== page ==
The 2007 Best Actress Nominees

Today’s Oscar preview is of Best Actress Nominees. 2006 was an unusually strong year for female performances with the best without a doubt coming from Helen Mirren in The Queen.

Penelope Cruz as Raimunda in Volver

This is Cruz’s first Oscar nomination.

What the critics have said:

“Cruz has never been more radiant and funny: Comparisons to Sophia Loren in her Vittorio DeSica heyday are flying about, and richly warranted.” — Jan Stuart, Newsday

“Penelope Cruz has never looked more beautiful and she gives a sensational, career best performance as Raimunda.” — Matthew Turner, ViewLondon

“Whatever the director asks of Cruz she delivers with poise and sincerity. It’s easily her finest work, and one of the year’s best performances.”– Shawn Levy, Oregonian

Penelope Cruz [imdb] Volver [imdb] [rottentomatoes]

Judi Dench as Barbara Covett in Notes on A Scandal.

This is Dench’s sixth Oscar nomination; she won in 1999 for her work in Shakespeare in Love.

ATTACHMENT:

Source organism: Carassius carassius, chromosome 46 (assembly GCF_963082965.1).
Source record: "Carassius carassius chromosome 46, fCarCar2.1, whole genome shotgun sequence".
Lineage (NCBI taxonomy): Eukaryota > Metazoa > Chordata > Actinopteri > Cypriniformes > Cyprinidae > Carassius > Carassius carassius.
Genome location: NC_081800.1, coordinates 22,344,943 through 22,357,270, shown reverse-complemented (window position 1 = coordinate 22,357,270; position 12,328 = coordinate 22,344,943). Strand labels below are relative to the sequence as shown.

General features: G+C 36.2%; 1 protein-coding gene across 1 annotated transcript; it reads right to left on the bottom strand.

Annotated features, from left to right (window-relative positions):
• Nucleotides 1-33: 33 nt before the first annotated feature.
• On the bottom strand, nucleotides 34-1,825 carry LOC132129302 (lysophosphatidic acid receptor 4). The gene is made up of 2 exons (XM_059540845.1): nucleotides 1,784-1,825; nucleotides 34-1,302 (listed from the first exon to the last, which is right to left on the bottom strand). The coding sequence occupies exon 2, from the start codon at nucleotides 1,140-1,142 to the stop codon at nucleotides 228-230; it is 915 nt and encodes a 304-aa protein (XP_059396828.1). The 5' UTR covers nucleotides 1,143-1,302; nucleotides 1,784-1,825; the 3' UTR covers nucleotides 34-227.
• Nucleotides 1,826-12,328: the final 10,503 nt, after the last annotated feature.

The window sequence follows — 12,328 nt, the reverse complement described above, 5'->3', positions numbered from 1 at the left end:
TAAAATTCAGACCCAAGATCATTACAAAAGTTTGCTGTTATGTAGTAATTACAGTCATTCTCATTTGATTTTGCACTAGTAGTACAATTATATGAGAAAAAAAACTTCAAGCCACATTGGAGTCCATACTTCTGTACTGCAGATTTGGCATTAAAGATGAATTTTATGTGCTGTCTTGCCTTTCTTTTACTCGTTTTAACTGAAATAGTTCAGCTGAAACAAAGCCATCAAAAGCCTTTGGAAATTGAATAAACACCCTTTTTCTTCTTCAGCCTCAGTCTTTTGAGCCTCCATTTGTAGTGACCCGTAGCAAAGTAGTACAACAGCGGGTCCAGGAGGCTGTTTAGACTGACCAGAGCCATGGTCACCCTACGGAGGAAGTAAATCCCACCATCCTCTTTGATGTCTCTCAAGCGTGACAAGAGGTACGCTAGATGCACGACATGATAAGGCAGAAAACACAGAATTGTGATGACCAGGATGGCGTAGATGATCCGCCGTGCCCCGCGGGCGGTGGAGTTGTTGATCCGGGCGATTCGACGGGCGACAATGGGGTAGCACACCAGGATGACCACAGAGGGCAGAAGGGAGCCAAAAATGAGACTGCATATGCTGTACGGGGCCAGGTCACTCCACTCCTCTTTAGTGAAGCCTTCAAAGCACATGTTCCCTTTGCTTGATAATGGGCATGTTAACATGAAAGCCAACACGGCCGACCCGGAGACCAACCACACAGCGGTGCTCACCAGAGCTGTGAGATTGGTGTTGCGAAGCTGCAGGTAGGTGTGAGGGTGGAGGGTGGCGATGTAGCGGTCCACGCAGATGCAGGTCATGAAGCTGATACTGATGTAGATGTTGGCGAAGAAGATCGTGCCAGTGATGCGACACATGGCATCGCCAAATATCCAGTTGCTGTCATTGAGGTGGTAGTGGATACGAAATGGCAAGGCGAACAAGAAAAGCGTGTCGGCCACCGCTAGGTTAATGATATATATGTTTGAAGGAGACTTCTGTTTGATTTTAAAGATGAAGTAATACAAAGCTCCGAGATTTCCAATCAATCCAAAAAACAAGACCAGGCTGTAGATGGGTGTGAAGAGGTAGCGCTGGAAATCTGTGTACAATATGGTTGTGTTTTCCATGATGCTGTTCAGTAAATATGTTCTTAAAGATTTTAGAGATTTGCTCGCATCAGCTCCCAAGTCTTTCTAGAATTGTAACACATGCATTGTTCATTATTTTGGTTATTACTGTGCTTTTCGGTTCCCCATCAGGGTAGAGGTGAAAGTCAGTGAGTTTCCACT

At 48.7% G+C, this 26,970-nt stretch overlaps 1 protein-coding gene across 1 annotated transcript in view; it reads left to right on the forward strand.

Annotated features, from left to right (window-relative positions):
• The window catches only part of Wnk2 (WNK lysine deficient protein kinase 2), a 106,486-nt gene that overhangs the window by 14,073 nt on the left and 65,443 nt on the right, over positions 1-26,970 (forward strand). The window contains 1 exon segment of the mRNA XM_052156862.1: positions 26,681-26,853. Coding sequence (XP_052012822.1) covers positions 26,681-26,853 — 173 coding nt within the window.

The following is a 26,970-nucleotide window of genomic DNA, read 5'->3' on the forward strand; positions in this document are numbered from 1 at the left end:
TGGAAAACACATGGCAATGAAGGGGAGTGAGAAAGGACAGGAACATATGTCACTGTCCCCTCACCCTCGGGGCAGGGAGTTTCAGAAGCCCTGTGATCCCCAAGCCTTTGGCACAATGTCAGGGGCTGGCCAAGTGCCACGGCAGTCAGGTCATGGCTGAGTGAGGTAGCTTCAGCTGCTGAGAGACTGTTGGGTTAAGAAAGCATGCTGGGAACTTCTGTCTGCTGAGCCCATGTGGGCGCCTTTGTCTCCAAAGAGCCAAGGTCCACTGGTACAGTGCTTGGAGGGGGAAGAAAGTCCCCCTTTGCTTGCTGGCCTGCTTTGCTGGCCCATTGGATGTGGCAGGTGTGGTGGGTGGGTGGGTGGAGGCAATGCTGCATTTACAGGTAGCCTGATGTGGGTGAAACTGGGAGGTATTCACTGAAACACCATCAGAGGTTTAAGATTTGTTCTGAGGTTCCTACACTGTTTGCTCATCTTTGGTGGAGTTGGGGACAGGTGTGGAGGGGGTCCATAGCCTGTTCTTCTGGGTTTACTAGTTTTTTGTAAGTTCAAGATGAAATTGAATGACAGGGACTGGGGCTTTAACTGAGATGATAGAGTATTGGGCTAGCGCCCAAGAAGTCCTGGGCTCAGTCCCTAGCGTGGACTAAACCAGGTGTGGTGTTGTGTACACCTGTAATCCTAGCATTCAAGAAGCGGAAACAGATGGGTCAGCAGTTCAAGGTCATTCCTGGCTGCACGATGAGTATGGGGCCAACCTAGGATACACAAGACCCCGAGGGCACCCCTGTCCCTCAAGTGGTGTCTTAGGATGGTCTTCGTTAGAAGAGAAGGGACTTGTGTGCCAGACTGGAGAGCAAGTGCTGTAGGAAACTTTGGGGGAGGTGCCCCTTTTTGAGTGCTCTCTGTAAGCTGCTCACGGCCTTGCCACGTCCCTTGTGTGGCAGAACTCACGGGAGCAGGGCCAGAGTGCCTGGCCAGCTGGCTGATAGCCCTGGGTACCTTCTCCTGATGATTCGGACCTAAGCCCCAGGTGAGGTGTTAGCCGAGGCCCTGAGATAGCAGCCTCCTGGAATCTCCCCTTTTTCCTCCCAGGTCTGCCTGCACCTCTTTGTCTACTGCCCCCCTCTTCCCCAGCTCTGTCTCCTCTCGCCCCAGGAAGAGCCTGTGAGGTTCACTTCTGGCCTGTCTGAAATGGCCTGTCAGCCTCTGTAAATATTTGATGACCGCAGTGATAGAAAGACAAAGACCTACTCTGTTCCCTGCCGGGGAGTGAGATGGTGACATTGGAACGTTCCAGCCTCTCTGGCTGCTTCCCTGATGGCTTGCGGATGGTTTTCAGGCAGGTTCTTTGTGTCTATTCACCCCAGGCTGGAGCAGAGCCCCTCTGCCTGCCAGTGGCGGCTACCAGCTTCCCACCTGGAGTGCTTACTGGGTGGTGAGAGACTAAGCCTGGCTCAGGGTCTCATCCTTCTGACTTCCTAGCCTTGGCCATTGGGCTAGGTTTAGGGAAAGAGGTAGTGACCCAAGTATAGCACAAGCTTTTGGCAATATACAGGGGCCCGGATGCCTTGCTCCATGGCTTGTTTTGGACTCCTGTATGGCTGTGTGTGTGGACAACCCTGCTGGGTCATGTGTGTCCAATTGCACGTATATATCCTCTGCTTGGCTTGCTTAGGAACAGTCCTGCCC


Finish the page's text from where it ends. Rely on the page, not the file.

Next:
What the critics have said:

“The build-up in this movie is actually too good for its ending, but that’s also no reason to skip out on a wonderful turn from Dench.” — Jeffrey Chen, Window to the Movies

“In England, it seems, actresses have nothing to fear from age. They can simply wait for writers to create fresh work for them.” — David Denby, New Yorker

“Dench is nothing less than great in this role. It’s hard to recall a recent performance of such unrelenting ferocity, such a thoroughgoing devotion to the domination of another life.” —TIME Magazine

Judi Dench [imdb] Notes on a Scandal [imdb] [rottentomatoes]

Helen Mirren, as Queen Elizabeth II in The Queen.

This is Mirren’s third Oscar nomination; she is the favorite to win.

What the critics have said:

“That’s Mirren’s magic: She makes us care, no matter how shallow our curtsies.” — Eleanor Ringel Gillespie, Atlanta Journal-Constitution

“Mirren’s ability to disappear into the stoic modern monarch in the week following Princess Diana’s death may warrant her an Oscar for The Queen — and it would not be undeserved.” –Gina Carbone, Seacoast Newspapers (NH/Maine)

“Brilliant as Morgan’s script is, it is Helen Mirren’s diamond-hard performance that is the jewel of The Queen’s crown.” — Carrie Rickey, Philadelphia Inquirer

Helen Mirren [imdb] The Queen [imdb] [rottentomatoes] [my review]

Meryl Streep as Miranda Priestley in The Devil Wears Prada.

This is Streep’s fourteenth Oscar nomination; she has won two previous times, for Kramer vs. Kramer and Sophie’s Choice.

What the critics have said:

“Streep makes it work. Streep makes it fun. Best known for her dramatic brilliance, Streep has done strong comedic turns in the past, and this performance is a reminder of that, and then some.” — Jennifer Frey, Washington Post